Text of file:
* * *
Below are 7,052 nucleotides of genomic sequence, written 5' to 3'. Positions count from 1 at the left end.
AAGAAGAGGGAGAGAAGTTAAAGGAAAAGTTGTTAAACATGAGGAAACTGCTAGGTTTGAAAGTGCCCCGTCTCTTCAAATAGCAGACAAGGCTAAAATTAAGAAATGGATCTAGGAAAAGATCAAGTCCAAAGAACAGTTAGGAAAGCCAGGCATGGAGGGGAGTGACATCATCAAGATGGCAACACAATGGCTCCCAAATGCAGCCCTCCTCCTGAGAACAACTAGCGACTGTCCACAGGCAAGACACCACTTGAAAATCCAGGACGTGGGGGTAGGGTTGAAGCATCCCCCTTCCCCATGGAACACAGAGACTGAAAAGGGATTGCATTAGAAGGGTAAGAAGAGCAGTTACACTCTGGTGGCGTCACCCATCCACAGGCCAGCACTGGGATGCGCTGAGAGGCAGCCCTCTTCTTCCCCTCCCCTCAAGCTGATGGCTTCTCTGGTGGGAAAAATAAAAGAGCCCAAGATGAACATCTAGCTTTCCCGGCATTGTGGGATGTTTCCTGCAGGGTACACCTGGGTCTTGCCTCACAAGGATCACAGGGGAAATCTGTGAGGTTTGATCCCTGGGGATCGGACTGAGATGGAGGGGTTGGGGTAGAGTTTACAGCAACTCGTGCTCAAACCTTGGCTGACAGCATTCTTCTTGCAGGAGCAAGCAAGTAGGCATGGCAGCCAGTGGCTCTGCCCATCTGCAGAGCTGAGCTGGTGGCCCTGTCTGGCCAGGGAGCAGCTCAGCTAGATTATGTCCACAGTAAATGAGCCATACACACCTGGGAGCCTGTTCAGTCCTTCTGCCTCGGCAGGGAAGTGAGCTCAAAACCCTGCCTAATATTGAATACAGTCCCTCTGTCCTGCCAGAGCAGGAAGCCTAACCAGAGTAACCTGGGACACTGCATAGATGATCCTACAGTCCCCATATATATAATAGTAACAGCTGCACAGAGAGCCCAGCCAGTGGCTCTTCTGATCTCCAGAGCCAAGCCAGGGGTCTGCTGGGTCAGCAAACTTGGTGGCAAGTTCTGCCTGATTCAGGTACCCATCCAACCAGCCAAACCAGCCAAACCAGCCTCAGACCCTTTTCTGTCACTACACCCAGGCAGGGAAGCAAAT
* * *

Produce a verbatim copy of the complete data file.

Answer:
Below are 7,052 nucleotides of genomic sequence, written 5' to 3'. Positions count from 1 at the left end.
AAGAAGAGGGAGAGAAGTTAAAGGAAAAGTTGTTAAACATGAGGAAACTGCTAGGTTTGAAAGTGCCCCGTCTCTTCAAATAGCAGACAAGGCTAAAATTAAGAAATGGATCTAGGAAAAGATCAAGTCCAAAGAACAGTTAGGAAAGCCAGGCATGGAGGGGAGTGACATCATCAAGATGGCAACACAATGGCTCCCAAATGCAGCCCTCCTCCTGAGAACAACTAGCGACTGTCCACAGGCAAGACACCACTTGAAAATCCAGGACGTGGGGGTAGGGTTGAAGCATCCCCCTTCCCCATGGAACACAGAGACTGAAAAGGGATTGCATTAGAAGGGTAAGAAGAGCAGTTACACTCTGGTGGCGTCACCCATCCACAGGCCAGCACTGGGATGCGCTGAGAGGCAGCCCTCTTCTTCCCCTCCCCTCAAGCTGATGGCTTCTCTGGTGGGAAAAATAAAAGAGCCCAAGATGAACATCTAGCTTTCCCGGCATTGTGGGATGTTTCCTGCAGGGTACACCTGGGTCTTGCCTCACAAGGATCACAGGGGAAATCTGTGAGGTTTGATCCCTGGGGATCGGACTGAGATGGAGGGGTTGGGGTAGAGTTTACAGCAACTCGTGCTCAAACCTTGGCTGACAGCATTCTTCTTGCAGGAGCAAGCAAGTAGGCATGGCAGCCAGTGGCTCTGCCCATCTGCAGAGCTGAGCTGGTGGCCCTGTCTGGCCAGGGAGCAGCTCAGCTAGATTATGTCCACAGTAAATGAGCCATACACACCTGGGAGCCTGTTCAGTCCTTCTGCCTCGGCAGGGAAGTGAGCTCAAAACCCTGCCTAATATTGAATACAGTCCCTCTGTCCTGCCAGAGCAGGAAGCCTAACCAGAGTAACCTGGGACACTGCATAGATGATCCTACAGTCCCCATATATATAATAGTAACAGCTGCACAGAGAGCCCAGCCAGTGGCTCTTCTGATCTCCAGAGCCAAGCCAGGGGTCTGCTGGGTCAGCAAACTTGGTGGCAAGTTCTGCCTGATTCAGGTACCCATCCAACCAGCCAAACCAGCCAAACCAGCCTCAGACCCTTTTCTGTCACTACACCCAGGCAGGGAAGCAAAT